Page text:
Deployed 5 times a day
Used feature branching
Feature flag first development
Implemented continuous integration
You realize you used 3rd party software for most of these good things, and had homegrown for others. You decide your first project is to research what software the new team is using, has built, and what software you will need to build and buy.
Security and the cloud.
Now, before we dive in, let’s consider the security standards and compliance you need to think about in your new role:
Where is my data stored?
What data is being sent over to the third party—is it PII?
Where connections are made to third parties?
How can I set different access control?
How it will work when connection fails-redundancy?
Is it HIPAA compliant?
How is all this audited?
Like your new company, many companies are just starting to move key operations to the cloud. This is SCARY. Moving into Azure will allow your company to free up floor space, add more server redundancy, easily scale up and down, only pay for what you use, and focus resources on revenue generating activities— security is still your responsibility. And though these are all great things, you are not a security company.
Now you are tasked with bringing in these good processes, and they include 3rd party software providers. Products in this space are inherent in your development lifecycle and very close to your core application, but you need to ensure they are secure.
As we all know, most software providers in this space are cool tech companies in The Valley, far and isolated from the realities of your secure enterprise world. You look at on-premise options. And you remember that you’re driving change in the Healthcare space, not looking to manage infrastructure. The cloud options require a significant audit that is time consuming. A SaaS provider carries an ongoing risk that requires you store some data on 3rd party servers, which is a non-starter in Healthcare.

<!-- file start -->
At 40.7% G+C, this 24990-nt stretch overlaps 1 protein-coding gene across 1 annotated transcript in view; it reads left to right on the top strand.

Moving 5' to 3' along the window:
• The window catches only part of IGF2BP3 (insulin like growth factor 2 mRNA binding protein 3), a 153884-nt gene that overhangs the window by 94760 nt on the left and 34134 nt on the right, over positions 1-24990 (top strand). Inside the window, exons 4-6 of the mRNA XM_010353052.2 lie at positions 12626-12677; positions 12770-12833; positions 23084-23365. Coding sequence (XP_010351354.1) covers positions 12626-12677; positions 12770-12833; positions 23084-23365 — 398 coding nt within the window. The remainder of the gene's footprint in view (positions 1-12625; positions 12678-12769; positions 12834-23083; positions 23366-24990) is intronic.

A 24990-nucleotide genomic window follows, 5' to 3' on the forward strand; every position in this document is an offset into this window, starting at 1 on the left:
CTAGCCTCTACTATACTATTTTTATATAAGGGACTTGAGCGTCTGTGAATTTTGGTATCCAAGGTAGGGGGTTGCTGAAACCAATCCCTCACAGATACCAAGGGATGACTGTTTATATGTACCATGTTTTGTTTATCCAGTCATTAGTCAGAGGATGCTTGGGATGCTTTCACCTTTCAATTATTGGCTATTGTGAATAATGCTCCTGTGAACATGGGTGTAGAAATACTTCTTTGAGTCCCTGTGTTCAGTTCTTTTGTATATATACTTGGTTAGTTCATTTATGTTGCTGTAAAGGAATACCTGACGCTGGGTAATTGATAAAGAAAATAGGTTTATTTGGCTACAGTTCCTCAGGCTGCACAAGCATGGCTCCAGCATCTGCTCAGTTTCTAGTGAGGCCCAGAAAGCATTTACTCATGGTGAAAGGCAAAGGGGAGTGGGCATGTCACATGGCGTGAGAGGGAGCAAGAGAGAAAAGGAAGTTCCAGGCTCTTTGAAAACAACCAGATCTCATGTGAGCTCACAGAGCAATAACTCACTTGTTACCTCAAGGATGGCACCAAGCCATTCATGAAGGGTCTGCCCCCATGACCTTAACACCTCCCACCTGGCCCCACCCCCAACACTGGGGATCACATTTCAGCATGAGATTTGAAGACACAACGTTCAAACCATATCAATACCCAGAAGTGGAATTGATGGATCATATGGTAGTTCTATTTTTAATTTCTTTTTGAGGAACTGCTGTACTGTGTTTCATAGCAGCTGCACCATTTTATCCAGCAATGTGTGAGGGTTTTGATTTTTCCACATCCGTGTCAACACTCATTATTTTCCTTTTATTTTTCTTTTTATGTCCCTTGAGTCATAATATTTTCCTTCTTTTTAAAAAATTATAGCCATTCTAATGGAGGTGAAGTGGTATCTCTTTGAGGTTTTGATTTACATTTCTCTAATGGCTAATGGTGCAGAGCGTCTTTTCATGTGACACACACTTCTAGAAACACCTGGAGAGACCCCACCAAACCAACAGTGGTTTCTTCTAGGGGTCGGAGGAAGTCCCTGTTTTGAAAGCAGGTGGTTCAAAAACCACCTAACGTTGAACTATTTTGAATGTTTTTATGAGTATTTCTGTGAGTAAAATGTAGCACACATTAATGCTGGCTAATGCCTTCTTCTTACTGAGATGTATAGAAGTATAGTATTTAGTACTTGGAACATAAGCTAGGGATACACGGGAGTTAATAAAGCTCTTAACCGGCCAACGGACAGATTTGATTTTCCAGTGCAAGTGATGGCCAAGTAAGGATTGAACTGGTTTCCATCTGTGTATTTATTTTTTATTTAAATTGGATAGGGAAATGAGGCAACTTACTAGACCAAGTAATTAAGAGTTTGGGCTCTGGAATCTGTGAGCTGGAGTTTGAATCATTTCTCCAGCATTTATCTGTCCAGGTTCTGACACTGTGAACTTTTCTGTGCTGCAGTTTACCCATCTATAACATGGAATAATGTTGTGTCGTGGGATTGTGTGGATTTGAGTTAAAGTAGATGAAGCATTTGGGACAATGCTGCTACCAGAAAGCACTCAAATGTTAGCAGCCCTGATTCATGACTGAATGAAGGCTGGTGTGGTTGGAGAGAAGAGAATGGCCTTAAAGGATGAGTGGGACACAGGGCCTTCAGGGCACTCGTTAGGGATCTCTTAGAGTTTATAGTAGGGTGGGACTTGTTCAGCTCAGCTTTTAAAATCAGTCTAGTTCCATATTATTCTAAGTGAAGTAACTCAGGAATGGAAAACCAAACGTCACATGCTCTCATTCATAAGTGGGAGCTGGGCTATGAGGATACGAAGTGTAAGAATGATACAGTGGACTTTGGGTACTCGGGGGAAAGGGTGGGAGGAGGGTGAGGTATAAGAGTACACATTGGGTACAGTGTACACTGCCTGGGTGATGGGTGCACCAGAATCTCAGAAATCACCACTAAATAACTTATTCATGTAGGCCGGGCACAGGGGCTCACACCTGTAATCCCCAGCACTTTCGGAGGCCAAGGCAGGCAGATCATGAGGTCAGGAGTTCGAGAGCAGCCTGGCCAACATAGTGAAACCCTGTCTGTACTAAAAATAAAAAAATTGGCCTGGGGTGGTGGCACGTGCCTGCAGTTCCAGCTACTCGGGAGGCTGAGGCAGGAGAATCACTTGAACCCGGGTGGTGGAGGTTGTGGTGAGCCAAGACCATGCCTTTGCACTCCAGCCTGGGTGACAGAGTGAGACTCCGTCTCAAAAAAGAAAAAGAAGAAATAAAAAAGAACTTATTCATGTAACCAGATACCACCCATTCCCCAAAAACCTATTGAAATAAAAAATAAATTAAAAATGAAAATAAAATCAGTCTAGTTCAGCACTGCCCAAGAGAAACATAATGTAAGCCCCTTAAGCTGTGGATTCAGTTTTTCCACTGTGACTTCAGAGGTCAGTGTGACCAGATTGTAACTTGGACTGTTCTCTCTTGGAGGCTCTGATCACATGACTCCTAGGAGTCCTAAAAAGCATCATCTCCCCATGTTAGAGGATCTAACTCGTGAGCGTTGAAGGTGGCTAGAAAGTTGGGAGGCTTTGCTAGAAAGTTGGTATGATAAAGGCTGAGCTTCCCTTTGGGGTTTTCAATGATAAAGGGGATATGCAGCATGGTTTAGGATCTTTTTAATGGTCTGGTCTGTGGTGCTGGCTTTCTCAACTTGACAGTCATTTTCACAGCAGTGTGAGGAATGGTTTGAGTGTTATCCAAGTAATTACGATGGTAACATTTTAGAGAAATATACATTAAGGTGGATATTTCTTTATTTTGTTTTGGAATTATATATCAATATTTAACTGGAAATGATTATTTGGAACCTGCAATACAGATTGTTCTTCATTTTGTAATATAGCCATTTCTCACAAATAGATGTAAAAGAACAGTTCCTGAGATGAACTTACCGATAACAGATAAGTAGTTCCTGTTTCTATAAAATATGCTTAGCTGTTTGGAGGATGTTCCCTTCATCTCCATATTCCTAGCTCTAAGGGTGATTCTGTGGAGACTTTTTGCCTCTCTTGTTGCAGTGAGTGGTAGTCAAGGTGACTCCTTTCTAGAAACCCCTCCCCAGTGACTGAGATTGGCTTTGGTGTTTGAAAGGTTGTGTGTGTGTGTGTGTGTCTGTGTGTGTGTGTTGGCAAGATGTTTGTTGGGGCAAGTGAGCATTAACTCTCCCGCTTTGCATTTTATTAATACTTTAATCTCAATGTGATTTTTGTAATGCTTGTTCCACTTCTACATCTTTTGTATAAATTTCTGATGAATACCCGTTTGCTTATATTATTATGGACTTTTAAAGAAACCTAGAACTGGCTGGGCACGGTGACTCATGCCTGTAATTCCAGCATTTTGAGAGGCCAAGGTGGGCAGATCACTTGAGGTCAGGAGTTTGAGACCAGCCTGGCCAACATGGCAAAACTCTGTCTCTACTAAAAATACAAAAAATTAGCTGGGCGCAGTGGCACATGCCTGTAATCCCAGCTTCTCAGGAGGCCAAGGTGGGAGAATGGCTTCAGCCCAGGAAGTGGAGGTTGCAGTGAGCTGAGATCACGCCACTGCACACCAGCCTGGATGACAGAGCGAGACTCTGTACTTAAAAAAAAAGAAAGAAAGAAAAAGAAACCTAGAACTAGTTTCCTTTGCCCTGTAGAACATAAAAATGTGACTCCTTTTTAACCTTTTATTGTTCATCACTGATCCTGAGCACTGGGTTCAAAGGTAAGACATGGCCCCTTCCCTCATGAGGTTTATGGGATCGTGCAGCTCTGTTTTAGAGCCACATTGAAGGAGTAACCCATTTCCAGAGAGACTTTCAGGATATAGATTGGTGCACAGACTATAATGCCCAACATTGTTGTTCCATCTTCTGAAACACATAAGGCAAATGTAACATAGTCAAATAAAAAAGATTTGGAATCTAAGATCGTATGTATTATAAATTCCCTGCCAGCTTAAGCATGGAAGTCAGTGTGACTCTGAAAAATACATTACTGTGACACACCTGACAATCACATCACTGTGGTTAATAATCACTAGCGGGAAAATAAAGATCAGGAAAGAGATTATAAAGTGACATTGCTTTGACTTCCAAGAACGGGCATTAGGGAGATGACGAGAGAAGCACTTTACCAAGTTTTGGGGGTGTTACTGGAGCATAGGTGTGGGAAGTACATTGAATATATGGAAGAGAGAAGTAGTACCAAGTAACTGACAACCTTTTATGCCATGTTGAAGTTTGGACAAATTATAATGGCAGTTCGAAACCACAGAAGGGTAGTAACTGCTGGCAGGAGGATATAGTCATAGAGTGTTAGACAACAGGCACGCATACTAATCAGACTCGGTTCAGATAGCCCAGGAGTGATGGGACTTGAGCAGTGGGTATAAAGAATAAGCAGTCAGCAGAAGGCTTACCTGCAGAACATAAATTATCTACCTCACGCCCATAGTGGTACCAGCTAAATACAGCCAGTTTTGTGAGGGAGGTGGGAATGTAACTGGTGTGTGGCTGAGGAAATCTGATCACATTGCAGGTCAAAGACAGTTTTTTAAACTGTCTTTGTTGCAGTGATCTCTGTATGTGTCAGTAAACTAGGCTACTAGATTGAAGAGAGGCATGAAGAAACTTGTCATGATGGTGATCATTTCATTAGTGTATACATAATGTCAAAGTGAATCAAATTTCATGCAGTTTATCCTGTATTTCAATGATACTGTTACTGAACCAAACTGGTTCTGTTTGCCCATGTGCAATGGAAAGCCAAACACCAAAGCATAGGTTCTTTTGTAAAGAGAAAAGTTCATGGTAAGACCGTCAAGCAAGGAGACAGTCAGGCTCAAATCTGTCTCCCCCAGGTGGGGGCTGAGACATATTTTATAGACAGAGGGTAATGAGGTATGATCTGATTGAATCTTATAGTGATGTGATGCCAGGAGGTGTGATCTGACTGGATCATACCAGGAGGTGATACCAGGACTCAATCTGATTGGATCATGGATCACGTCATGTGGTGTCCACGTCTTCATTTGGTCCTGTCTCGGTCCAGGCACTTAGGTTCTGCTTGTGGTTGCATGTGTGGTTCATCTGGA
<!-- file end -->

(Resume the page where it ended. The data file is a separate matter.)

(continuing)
Is there a middle ground?
There is one more option many software providers offer: Private SaaS, also known as a managed instance, Dedicated VPC, or private instance. You surmise if they do not have on-prem, private SaaS, or a really really good security team, then it’s not likely their team is accustomed to working on enterprise challenges.
What exactly is a private SaaS offering? This refers to a dedicated single tenant, cloud software where the vendor manages the infrastructure.
Why choose a private instance?
Single Tenant—You will have a dedicated set of infrastructure contained within a VPC. This eliminates the risk of noisy neighbors.
Data Storage—Data can be stored in your AWS account or in an isolated section of the vendor’s AWS account. This allows flexibility, if you are in the EU, vendor could spin up the instance in AWS in the EU.
Residency—If you have a preference on where the instance is located or need to ensure proximity.
Compliance—If you have additional security or compliance regulations, a private instance can be customized to fit your needs.
Change Cadence—If you need to know when the software will be updated, you will have better insight and greater flexibility with a private instance.
Integrations—If you have custom tools, integrations can be built.